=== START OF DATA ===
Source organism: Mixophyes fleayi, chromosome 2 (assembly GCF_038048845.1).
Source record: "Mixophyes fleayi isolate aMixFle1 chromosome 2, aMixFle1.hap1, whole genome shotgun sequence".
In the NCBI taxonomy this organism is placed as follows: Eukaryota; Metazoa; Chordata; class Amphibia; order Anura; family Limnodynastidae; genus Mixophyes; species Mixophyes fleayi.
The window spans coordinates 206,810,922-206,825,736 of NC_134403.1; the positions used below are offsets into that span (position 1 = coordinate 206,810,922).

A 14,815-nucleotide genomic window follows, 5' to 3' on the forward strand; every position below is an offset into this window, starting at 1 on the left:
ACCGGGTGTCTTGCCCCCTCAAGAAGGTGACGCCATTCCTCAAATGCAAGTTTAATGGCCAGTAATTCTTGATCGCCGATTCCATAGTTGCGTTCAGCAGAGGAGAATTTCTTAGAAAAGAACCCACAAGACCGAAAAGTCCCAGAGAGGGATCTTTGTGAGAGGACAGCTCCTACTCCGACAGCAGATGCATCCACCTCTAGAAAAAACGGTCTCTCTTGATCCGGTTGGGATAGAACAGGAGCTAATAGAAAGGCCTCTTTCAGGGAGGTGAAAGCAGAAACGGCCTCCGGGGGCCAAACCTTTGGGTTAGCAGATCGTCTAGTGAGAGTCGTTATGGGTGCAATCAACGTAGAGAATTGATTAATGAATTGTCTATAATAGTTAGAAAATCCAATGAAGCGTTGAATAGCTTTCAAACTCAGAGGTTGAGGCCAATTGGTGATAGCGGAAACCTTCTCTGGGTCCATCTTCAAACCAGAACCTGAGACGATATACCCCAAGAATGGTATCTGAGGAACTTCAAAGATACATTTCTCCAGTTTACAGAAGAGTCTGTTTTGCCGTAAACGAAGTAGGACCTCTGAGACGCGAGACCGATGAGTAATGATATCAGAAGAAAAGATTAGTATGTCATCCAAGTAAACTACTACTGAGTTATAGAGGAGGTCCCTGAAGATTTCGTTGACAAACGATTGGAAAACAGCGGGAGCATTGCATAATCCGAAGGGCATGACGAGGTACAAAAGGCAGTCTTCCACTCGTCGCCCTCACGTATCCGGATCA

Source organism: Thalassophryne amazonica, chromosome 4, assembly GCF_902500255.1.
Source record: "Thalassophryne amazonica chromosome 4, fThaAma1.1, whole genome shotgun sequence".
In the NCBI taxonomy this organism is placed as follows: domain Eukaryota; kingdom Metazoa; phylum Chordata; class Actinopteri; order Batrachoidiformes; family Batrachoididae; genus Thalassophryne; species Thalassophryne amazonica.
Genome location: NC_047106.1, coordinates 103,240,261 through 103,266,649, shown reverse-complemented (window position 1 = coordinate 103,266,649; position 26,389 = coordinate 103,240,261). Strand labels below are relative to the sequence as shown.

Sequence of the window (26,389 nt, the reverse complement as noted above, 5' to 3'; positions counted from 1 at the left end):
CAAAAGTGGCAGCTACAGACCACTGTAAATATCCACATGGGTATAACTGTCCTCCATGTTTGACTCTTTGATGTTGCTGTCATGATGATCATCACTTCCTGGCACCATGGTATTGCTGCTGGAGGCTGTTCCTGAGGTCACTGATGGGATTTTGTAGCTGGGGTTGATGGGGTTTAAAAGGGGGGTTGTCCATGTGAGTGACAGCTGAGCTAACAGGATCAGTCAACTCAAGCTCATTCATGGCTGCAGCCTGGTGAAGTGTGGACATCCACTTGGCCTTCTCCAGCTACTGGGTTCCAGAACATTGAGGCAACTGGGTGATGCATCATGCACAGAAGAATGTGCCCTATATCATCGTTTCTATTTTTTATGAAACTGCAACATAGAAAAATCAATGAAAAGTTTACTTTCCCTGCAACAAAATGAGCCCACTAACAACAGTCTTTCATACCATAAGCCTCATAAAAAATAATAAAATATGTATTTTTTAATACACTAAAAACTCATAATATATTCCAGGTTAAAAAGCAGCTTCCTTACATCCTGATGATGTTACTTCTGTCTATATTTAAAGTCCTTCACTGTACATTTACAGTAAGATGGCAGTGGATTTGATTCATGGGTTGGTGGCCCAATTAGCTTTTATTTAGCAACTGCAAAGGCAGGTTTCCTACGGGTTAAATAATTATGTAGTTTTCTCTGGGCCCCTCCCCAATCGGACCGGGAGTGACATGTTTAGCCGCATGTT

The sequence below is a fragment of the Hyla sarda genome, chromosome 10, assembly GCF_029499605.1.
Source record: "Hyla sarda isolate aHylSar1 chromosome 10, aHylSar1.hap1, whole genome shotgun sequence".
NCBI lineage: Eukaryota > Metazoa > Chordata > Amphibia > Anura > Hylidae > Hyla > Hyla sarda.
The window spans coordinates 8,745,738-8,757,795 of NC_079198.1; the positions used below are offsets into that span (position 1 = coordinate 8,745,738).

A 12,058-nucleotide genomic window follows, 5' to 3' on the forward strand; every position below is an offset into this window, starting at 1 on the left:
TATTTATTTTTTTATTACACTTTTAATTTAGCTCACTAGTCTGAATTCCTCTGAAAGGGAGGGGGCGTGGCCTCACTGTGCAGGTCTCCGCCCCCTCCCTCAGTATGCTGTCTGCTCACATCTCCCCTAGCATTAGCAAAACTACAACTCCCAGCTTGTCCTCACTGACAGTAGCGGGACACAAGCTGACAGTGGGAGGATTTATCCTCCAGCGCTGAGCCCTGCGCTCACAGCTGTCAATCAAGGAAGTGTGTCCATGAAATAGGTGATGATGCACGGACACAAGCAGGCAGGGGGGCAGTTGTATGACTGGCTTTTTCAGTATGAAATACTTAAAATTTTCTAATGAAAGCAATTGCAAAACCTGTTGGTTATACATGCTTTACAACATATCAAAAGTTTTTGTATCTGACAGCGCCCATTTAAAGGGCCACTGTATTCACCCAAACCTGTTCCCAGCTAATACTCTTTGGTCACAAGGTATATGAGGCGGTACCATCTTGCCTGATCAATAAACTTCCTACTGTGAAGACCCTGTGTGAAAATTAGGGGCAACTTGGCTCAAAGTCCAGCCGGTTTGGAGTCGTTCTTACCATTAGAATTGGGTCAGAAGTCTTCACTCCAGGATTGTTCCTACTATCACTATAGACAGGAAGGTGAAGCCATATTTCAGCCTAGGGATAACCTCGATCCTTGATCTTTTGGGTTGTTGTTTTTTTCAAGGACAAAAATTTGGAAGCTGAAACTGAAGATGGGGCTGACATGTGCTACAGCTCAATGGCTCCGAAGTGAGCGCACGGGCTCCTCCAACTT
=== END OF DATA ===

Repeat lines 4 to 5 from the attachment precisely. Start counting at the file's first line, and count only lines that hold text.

The window spans coordinates 206,810,922-206,825,736 of NC_134403.1; the positions used below are offsets into that span (position 1 = coordinate 206,810,922).

A 14,815-nucleotide genomic window follows, 5' to 3' on the forward strand; every position below is an offset into this window, starting at 1 on the left: